When I was 79, I asked my doctor, ‘‘I’m 79 and you say I’m in good health, what should I expect from the 80s?’’ And he said: ‘‘If you haven’t got any of the Mayo diseases, you’re pretty good. You can slide right through.’’ And I said, ‘‘What about the 90s?’’ And he said, ‘‘Well . . . we’ll talk about that.’’ But I didn’t sail through exactly. What happened five years ago is I discovered that painting with turpentine, which I’ve been doing since the 1940s, had ruined my lungs. So I’ve been on oxygen ever since.

Any surprises?

I don’t travel now. That’s the big thing. But I’m here [in Columbia County, N.Y.], and I love it. Each year I’m very surprised by the color. . . . It’s one thing about getting older, you see more. . . . Everyday I’m continuing to see new things. That’s why there are new paintings.

What are your days like now?

I’m in the studio everyday. I draw a lot. . . . I chose plants because I knew I could draw plants forever. I want to work like nature works. I want to understand the growth of plants and the dead leaves falling. Oh, how I connect with that!

New Work: Field with the Red Tree, oil on canvas 36 x 60

Field with the Red Tree
Oil on canvas, 36 x 60 inches

I'm doing a workshop in the Lincoln, NE metro and I wanted a photo of the area for a promo. I came across a small photo of a local golf course and added it to the copy. After seeing this photo a few times, I felt compelled to try it out as an oil.

I was feeling ambitious so I got a five for canvas and went to work. It's a simple line of trees in a field but the idea is to make it compelling. Thrilling.

The green fairway had to go so I opted for a glowing, yellow field without as much foreground. I liked the way the trees were in shadow on the right but I made them more pronounced here, adding to the depth.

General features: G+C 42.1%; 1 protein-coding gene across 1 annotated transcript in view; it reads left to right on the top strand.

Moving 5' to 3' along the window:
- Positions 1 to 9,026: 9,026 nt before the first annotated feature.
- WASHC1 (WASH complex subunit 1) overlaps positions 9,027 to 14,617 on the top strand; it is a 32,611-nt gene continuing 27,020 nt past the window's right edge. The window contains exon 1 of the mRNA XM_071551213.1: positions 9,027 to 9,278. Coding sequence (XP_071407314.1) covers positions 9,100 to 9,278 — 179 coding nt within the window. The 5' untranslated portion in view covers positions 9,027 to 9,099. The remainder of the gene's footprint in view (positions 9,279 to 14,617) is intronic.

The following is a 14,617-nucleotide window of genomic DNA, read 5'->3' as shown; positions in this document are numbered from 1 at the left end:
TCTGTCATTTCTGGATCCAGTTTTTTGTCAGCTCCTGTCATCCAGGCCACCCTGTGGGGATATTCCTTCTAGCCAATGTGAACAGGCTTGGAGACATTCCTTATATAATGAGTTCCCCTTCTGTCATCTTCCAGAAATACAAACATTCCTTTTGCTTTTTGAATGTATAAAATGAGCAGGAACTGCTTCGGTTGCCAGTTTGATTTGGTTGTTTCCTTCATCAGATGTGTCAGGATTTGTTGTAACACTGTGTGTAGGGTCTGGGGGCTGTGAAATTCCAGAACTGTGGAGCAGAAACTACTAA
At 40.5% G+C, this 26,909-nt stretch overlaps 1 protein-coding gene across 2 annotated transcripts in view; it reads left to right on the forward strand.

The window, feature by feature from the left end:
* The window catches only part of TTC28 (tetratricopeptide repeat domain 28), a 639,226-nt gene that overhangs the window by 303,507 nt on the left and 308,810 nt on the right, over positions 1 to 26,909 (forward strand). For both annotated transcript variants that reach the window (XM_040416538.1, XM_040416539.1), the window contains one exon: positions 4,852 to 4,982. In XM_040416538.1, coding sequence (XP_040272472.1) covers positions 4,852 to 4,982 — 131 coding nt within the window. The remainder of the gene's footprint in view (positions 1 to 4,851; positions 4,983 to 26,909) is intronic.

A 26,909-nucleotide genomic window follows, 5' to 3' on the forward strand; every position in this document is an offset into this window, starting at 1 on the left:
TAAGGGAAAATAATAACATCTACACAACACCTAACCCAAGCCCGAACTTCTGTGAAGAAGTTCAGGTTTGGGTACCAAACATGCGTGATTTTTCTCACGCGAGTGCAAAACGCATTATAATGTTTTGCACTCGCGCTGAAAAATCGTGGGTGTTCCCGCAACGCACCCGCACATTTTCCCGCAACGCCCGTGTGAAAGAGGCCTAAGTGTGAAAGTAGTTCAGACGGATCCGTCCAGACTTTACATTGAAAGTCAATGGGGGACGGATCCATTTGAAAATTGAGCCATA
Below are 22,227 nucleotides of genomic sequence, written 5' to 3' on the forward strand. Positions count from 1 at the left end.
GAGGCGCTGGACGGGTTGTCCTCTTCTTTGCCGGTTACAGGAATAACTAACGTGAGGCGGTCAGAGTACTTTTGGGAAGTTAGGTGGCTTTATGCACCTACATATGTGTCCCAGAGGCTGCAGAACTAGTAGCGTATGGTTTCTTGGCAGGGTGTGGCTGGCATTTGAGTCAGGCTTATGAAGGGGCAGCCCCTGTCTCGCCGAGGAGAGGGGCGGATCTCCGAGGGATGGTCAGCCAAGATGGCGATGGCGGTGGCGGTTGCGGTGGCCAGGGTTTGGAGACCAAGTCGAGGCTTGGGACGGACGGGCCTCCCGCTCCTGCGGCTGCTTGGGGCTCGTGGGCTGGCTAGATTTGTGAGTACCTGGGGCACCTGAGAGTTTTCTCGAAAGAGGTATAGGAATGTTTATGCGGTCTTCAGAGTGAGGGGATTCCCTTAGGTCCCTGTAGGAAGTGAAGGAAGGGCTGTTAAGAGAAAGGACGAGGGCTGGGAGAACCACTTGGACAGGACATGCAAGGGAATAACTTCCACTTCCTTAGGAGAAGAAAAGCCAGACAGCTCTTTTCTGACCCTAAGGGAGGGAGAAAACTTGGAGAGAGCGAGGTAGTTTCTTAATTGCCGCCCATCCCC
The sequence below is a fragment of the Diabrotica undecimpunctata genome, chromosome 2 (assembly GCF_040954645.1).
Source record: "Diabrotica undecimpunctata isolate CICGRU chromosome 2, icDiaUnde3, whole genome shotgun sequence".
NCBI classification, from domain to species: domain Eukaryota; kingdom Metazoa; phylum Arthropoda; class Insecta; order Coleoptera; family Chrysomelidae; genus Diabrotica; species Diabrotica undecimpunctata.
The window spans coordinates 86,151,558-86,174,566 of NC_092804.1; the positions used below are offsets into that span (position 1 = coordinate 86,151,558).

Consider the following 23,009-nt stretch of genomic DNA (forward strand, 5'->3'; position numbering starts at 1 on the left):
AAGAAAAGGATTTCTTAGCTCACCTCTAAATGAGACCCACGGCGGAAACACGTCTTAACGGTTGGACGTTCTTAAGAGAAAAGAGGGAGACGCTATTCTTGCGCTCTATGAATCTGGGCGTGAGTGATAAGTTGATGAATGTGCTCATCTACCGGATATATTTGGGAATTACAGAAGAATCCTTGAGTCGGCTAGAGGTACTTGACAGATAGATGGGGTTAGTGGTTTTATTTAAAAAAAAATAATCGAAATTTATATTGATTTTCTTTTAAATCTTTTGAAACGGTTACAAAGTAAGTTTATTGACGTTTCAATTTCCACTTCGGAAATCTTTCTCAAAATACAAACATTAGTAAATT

From there it was a matter of doing interesting things with the sloping tree line. I noted a number of different tree shapes when I sketched it in, but when I was about to finish the oil, all those trees were too busy. I combined most of the individual trees, making masses of trees in the back. Instantly I had more depth and the opportunity to bring in some really interesting colors and effects. Once those colors were in, I saw the chance to take the entire painting up chromatically. That was the fun part, making the colors more intense and trying new combinations.

It became much more interesting with a stronger presence. I also like how various parts of the canvas shimmer and glow, a result of taking the work further with some unexpected colors and getting interesting results.

I think I got a pretty good score on that hole. 

Friday, October 24, 2014

New Work: Fall Arrayed Oil on canvas 30 x 40

Fall Arrayed
Oil on canvas, 30 x 40 inches

This canvas was started six years ago, perhaps more. I couldn't get the hang of it at the time. It didn't have much going for it and I didn't have any stimulating ideas to move forward with. It was in a stack of potentially OK canvases that I keep close by.

Fortunately, we grow as artists. So from time to time, I would go through that stack of unfinished oils with a more experienced eye. Occasionally I would spot an oil that I could move forward with.

In this case, it was a simple matter of adding more slope. The original version was too flat. There are a lot of trees represented here and they all had the same shape. So I began to round off a number of them and at the same time I was using a variety of colors, making the oranges, golds and green more complex. Other trees became a line of smaller shapes in the far background against the sky.